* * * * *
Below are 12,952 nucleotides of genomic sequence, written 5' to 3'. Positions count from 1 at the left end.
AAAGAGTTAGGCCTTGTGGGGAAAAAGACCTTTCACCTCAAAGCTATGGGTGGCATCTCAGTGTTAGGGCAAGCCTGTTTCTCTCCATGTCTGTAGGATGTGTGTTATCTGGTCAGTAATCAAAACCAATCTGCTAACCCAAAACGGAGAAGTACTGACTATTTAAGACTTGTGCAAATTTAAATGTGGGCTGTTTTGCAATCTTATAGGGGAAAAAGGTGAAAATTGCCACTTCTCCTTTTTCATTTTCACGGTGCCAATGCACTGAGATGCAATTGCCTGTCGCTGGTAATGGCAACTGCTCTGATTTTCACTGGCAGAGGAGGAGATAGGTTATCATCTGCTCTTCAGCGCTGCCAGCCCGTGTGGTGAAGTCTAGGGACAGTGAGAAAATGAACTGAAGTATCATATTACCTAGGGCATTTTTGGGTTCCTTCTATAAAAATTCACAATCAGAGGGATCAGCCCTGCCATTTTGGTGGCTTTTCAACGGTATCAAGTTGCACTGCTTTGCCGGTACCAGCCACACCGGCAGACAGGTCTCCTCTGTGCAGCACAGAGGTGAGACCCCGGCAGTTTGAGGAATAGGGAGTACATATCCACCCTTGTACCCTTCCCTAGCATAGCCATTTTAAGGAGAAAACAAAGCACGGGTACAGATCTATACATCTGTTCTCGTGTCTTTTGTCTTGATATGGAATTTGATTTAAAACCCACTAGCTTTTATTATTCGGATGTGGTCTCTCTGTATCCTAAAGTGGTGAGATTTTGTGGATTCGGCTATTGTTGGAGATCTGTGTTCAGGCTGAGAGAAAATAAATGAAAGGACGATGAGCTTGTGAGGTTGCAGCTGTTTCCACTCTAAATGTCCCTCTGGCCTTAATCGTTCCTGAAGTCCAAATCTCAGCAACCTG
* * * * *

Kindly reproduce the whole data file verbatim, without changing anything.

Below are 12,952 nucleotides of genomic sequence, written 5' to 3'. Positions count from 1 at the left end.
AAAGAGTTAGGCCTTGTGGGGAAAAAGACCTTTCACCTCAAAGCTATGGGTGGCATCTCAGTGTTAGGGCAAGCCTGTTTCTCTCCATGTCTGTAGGATGTGTGTTATCTGGTCAGTAATCAAAACCAATCTGCTAACCCAAAACGGAGAAGTACTGACTATTTAAGACTTGTGCAAATTTAAATGTGGGCTGTTTTGCAATCTTATAGGGGAAAAAGGTGAAAATTGCCACTTCTCCTTTTTCATTTTCACGGTGCCAATGCACTGAGATGCAATTGCCTGTCGCTGGTAATGGCAACTGCTCTGATTTTCACTGGCAGAGGAGGAGATAGGTTATCATCTGCTCTTCAGCGCTGCCAGCCCGTGTGGTGAAGTCTAGGGACAGTGAGAAAATGAACTGAAGTATCATATTACCTAGGGCATTTTTGGGTTCCTTCTATAAAAATTCACAATCAGAGGGATCAGCCCTGCCATTTTGGTGGCTTTTCAACGGTATCAAGTTGCACTGCTTTGCCGGTACCAGCCACACCGGCAGACAGGTCTCCTCTGTGCAGCACAGAGGTGAGACCCCGGCAGTTTGAGGAATAGGGAGTACATATCCACCCTTGTACCCTTCCCTAGCATAGCCATTTTAAGGAGAAAACAAAGCACGGGTACAGATCTATACATCTGTTCTCGTGTCTTTTGTCTTGATATGGAATTTGATTTAAAACCCACTAGCTTTTATTATTCGGATGTGGTCTCTCTGTATCCTAAAGTGGTGAGATTTTGTGGATTCGGCTATTGTTGGAGATCTGTGTTCAGGCTGAGAGAAAATAAATGAAAGGACGATGAGCTTGTGAGGTTGCAGCTGTTTCCACTCTAAATGTCCCTCTGGCCTTAATCGTTCCTGAAGTCCAAATCTCAGCAACCTG